May 1, 2007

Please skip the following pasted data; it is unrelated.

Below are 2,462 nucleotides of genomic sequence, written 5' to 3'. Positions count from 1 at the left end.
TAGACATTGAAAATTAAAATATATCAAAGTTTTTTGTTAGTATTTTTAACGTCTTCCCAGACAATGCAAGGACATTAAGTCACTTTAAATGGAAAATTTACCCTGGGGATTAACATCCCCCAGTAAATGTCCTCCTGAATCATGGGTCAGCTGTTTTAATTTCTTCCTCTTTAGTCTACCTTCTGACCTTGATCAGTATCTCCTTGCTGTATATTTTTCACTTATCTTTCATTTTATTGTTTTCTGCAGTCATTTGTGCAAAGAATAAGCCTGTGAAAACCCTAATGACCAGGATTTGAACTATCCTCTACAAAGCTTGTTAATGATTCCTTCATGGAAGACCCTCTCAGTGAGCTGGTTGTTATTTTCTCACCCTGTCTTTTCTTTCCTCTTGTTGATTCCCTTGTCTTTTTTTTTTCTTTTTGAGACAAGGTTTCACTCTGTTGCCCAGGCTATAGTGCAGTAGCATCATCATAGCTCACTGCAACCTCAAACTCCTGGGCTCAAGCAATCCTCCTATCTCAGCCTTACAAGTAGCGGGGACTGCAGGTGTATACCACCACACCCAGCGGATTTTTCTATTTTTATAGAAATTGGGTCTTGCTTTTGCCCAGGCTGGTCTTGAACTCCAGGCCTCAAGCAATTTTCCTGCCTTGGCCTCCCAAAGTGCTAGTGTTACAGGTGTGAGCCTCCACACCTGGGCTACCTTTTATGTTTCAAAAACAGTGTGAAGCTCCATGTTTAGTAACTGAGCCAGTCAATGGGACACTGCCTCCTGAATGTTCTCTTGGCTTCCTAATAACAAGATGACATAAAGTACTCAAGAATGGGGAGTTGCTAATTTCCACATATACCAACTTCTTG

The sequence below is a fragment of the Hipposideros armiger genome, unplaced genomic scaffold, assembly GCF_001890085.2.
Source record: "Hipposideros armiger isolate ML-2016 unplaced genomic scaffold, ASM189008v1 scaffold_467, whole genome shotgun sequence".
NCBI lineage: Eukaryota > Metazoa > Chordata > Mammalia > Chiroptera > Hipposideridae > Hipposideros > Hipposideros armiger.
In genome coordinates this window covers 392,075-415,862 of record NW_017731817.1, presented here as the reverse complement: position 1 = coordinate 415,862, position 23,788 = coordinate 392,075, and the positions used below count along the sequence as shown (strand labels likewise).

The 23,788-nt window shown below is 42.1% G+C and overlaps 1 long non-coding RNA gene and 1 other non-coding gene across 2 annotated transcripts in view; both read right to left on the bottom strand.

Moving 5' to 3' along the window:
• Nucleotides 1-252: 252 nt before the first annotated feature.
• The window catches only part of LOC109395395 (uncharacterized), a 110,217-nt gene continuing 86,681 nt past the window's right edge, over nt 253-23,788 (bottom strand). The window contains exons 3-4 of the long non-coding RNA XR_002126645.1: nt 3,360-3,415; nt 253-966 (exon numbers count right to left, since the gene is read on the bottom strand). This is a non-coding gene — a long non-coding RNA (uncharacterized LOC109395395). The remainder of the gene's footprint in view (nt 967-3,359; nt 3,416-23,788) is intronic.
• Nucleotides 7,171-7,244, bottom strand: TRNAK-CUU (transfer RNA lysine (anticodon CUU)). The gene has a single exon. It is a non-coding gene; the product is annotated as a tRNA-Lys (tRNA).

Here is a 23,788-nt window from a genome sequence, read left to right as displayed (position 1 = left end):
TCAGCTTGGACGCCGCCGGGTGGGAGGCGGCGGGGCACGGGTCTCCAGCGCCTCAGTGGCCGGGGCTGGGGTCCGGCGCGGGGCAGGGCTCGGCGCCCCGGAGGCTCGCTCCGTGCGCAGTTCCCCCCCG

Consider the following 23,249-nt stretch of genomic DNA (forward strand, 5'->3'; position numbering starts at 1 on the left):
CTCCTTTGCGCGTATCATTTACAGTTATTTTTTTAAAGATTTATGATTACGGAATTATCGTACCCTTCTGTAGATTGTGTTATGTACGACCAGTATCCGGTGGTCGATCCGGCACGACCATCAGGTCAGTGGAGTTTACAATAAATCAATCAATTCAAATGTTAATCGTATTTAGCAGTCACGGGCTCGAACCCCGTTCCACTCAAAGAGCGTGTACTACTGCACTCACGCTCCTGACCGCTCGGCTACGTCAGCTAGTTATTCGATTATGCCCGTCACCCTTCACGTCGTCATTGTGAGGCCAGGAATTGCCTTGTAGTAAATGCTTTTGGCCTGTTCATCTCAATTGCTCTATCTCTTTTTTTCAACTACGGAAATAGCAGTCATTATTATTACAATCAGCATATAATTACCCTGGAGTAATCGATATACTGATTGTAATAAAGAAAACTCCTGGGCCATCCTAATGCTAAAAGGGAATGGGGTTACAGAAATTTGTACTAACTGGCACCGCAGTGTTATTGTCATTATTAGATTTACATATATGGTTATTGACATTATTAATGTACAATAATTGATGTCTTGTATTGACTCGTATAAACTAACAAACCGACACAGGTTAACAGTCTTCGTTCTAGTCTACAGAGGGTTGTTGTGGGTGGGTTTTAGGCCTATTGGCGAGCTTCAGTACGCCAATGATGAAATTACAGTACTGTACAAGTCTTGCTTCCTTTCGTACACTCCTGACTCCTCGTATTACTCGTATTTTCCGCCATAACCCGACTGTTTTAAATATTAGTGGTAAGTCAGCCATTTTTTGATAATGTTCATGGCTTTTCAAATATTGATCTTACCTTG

AUSTIN – Music-loving cities would compete for the title of official music capital of Texas under legislation approved by the Senate on Monday. The measure, which now goes to the House, would create the Texas State Music History Museum to showcase the work of great musicians from Texas, display instruments and other objects related to their work and educate visitors on the musical heritage of the state. All cities would be invited to compete for the museum under the bill by Sen. Kirk Watson, D-Austin, who said he envisions a “wide-open” contest for the rights to build the facility. “Many places in Texas can lay claim to the fact that they played a fundamental role in the music history of this state and the country,” Mr. Watson said. “We love music that originated in West Texas as much as we love the music that originated in South Texas. I like Buddy Holly as much as I like Janis Joplin and Freddy Fender.”A similar bill by Rep. Warren Chisum, R-Pampa, has already cleared a House committee and is expected to go before the full House soon. The governor’s office would be assigned to develop the bidding procedures for local communities to vie for the museum. The governor would also appoint a music history advisory board to oversee development of the project and advise the museum operator on the contents of the facility – including the Texas artists whose work would be recognized. Funding would come from grants and contributions as well as local revenues from the city that wins the museum. The bill also authorizes the Legislature to appropriate money for the facility. The legislation requires that operating costs be paid from revenues generated by the museum. Mr. Watson said there are several music museums around the state, but “we don’t have anything that is the official state museum” with a comprehensive collection of musical artifacts from across Texas. He suggested that some of the existing museums could be involved in the bidding process. He also said it would be important for the museum – once it is open – to make its exhibits available to other communities on a regular basis. “Even though the museum would be located in one city, I could see them putting together an exhibition that could travel around the state,” he said.